// Starts the sensor on the pins defined above

Ultrasonic ultrasonic (pino_trigger, pino_echo);

void setup ()

{

Serial.begin (9600);

Serial.println ("Reading sensor data ...");

}

void loop ()

{

// Read the sensor information, in cm

cmMsec float;

long microsec = ultrasonic.timing ();

cmMsec = ultrasonic.convert (microsec, Ultrasonic :: CM);

// Displays information on the serial monitor

Serial.print ("Distance in cm:");

Serial.print (cmMsec);

delay (1000);

}

In the code we can see, as with the servant, the use of a library, in the line “#include <Ultrasonic.h>”. In this case, however, it is necessary to install it by downloading the file in .ZIP format and adding it to the Arduino IDE. To do this, go to “Sketch -> Include Libraries -> Add Library .ZIP” and select the file.

After adding the library, the sensor is started, with the command “Ultrasonic ultrasonic (pino_trigger, pino_echo);”. The serial port is also started, which is not mandatory but is a great way to understand the sensor and find problems in the code logic.

Once the sensor is started, it is necessary to use a variable to read the data, in the program it is called “ microsec ” and receives the value of the function “ ultrasonic.timing () “. The data is read in the line “ cmMsec = ultrasonic.convert (microsec, Ultrasonic :: CM); ”Where the“ cmMsec ” variable receives the value read and then is sent to the serial. Without sending the value to the serial, another way of knowing the value read would have to be put.

Put the two projects together on an Arduino

Joining the program

Once the functioning of the two components is understood, it is time to join the two in a project using an Arduino. Once again, divide to conquer. Let’s see how the circuit is assembled with the two components and then how to join the two programs.

Join the circuits

When we studied the components separately, we saw the pins that each component needs:

Servo motor

  • 5 V
  • GND
  • Signal (analog output)

Ultrasonic sensor 

  • 5 V
  • Echo (digital port)
  • Trig (digital port)
  • GND

In the circuit with the two components together, we can use the same 5 V and GND pin for both components. In addition to these two Arduino pins, we need two more for the ultrasonic sensor, which we can keep the same ones seen previously (4 and 5). For the servo motor, any analog output could work, in this case we kept the one used before (9).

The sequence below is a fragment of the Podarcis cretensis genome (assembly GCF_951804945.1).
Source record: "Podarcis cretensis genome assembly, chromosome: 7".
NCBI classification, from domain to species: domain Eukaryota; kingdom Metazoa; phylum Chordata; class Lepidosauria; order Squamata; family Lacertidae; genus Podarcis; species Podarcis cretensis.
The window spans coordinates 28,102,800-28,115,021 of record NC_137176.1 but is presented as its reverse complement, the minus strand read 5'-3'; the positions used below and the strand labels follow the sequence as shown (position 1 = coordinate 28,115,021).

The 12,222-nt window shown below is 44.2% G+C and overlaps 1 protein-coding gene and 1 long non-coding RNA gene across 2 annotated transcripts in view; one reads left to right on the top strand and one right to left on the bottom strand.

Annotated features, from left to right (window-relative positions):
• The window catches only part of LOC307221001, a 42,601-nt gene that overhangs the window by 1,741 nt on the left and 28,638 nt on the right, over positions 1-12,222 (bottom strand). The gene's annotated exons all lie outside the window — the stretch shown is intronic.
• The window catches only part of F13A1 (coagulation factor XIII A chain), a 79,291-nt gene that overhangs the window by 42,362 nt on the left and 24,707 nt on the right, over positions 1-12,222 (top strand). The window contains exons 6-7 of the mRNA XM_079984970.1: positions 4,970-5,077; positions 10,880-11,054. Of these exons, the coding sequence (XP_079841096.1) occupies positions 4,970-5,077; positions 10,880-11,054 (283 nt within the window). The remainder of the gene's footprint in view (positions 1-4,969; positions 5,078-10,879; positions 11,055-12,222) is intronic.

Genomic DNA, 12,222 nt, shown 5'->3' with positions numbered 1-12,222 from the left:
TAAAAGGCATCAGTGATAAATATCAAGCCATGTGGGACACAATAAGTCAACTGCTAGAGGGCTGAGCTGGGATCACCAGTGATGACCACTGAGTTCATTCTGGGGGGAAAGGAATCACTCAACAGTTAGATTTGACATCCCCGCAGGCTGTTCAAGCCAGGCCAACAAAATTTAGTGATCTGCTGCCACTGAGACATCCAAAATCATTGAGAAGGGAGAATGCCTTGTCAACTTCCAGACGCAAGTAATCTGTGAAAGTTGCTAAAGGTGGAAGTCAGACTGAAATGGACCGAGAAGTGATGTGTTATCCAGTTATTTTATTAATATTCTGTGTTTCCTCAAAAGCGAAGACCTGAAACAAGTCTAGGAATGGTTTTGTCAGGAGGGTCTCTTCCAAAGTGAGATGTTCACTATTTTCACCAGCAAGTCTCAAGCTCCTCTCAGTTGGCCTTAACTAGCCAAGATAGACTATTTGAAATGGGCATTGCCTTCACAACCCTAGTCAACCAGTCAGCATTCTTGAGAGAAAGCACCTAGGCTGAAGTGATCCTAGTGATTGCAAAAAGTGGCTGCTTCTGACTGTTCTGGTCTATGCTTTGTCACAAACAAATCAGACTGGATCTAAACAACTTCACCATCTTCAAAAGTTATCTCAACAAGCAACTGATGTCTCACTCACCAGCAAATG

Joining the programs

Analogous to what was done with the circuits, to join the two programs in a single Arduino you must pay attention to what really needs to be placed and what cannot be repeated, we cannot just copy and paste the two programs together and hope that it works .

An Arduino program has two main structures ” setup () ” and ” loop () “, as seen in Lesson 2 of the course .

setup () – Part of the program in which the initial program options are configured: the initial values ​​of a variable, whether a port will be used as an input or output, messages for the user, etc. This function is performed only once when the Arduino is turned on.

loop () – Unlike the setup () function, this part of the program repeats a command structure continuously or until some “stop” command is sent to Arduino. Let’s see exactly how this works over the course of the projects.

It turns out that in an Arduino program you can only have one of each, so you must choose what is needed from each of the codes and put it in the ” setup () ” and ” loop () ” according to what we saw when we studied the codes.

In short, the program positions the servo motor in a certain position (45º) and sends “Open” to the computer when there is something close to the ultrasonic sensor (less than 5 cm). If there is nothing nearby, put the servant in another position (0º) and send “Closed”.

// Program: Automatic cancellation

// Author: Electrofun

// Loads the ultrasonic sensor and servo libraries

#include <Ultrasonic.h>

#include <Servo.h>

// For the ultrasonic sensor

// Defines the pins for the trigger and echo

#define pino_trigger 4

#define pino_echo 5

// Initializes the sensor on the pins defined above

Ultrasonic ultrasonic (pino_trigger, pino_echo);

// For the servo motor

Servant myServo; // Declares the servo motor

void setup ()

{

// We put the serial to check for possible errors

Serial.begin (9600);

Serial.println ("Reading sensor data ...");

}

void loop ()

{

// Read the information from the ultrasonic sensor in cm

cmMsec float;

long microsec = ultrasonic.timing ();

cmMsec = ultrasonic.convert (microsec, Ultrasonic :: CM);

myServo.attach (9); // Turns on the servo motor

// You can change this value according to the desired operation

if (cmMsec <5) // Check if the sensor value is less than 5

{

// If the value is

myServo.write (45); // Position the engine at 45 degrees

delay (1000); // Wait 1 second

Serial.println ("Open"); // Sends message via serial

} else {

// If no

myServo.write (0); // Position the engine at 0

delay (100); // Waits 0.1 second

Serial.println ("Closed"); // Sends message via serial

}

myServo.detach (); // Turn the servo motor off

// We put the distance in the serial to adjust the sensor

Serial.print ("Distance in cm:");

Serial.println (cmMsec);

}

Note that at the beginning of the program we declare the two necessary libraries. Inside the ” setup () ” it was not necessary to put anything, but we started the serial port to help us find errors in the program.

In the ” loop () ” we define the behavior of the project. At the beginning of the loop we read the measurement of the ultrasonic sensor, we compare the measurement with the value 5. This value can be changed according to your sensor and how you want the behavior. It is much easier to adjust this value when accompanying the sensor measurement through the serial. If the measurement is less than the value, we place the servant in a position; if it is bigger, we put it in another position.

Conclusion

Now that Trixie has already managed to combine the servo motor and the ultrasonic sensor in a single Arduino, she can worry about the other things in her project. It is worth remembering that before joining two projects on an Arduino she wanted to make a gate for cars.